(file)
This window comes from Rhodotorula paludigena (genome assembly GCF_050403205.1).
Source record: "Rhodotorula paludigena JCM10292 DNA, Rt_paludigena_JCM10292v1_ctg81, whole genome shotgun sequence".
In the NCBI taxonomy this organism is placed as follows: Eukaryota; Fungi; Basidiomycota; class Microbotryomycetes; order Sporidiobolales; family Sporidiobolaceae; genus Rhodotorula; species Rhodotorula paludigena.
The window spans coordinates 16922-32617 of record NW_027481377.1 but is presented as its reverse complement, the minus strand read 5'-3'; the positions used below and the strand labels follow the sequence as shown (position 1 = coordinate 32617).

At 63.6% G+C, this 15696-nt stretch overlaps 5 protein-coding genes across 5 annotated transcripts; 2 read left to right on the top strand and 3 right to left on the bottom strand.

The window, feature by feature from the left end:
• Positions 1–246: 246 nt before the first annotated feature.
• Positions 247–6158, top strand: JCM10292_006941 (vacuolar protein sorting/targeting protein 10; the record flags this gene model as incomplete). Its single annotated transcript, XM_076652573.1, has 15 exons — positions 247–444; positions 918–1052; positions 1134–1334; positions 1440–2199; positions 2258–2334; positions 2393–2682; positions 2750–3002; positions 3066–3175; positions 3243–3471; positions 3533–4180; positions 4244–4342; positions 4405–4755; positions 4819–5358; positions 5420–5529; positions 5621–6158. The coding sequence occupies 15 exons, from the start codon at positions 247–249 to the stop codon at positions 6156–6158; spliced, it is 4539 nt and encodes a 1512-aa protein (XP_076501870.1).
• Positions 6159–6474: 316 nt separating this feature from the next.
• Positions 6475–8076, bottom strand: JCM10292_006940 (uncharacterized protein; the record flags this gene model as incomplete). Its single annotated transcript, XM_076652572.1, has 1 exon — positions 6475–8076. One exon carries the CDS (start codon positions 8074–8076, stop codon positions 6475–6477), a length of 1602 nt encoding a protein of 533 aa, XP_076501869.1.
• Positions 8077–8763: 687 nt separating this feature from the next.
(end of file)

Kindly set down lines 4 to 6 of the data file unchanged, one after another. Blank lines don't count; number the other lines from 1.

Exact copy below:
The window spans coordinates 16922-32617 of record NW_027481377.1 but is presented as its reverse complement, the minus strand read 5'-3'; the positions used below and the strand labels follow the sequence as shown (position 1 = coordinate 32617).

At 63.6% G+C, this 15696-nt stretch overlaps 5 protein-coding genes across 5 annotated transcripts; 2 read left to right on the top strand and 3 right to left on the bottom strand.

The window, feature by feature from the left end: